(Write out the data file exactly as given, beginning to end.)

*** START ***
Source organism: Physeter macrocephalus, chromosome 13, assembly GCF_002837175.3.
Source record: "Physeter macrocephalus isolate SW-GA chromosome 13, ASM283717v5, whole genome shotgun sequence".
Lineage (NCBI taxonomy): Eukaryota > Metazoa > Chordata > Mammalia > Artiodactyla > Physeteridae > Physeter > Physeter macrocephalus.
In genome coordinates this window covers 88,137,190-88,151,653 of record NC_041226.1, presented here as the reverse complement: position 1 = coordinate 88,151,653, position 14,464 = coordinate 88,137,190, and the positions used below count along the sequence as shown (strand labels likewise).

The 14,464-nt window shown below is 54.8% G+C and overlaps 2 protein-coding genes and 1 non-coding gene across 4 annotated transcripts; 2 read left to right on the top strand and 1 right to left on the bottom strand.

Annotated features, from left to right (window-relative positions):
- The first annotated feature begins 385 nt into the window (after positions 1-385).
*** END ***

Source organism: Physeter macrocephalus, chromosome 13, assembly GCF_002837175.3.
Source record: "Physeter macrocephalus isolate SW-GA chromosome 13, ASM283717v5, whole genome shotgun sequence".
Lineage (NCBI taxonomy): Eukaryota > Metazoa > Chordata > Mammalia > Artiodactyla > Physeteridae > Physeter > Physeter macrocephalus.
In genome coordinates this window covers 88,137,190-88,151,653 of record NC_041226.1, presented here as the reverse complement: position 1 = coordinate 88,151,653, position 14,464 = coordinate 88,137,190, and the positions used below count along the sequence as shown (strand labels likewise).

The 14,464-nt window shown below is 54.8% G+C and overlaps 2 protein-coding genes and 1 non-coding gene across 4 annotated transcripts; 2 read left to right on the top strand and 1 right to left on the bottom strand.

Annotated features, from left to right (window-relative positions):
- The first annotated feature begins 385 nt into the window (after positions 1-385).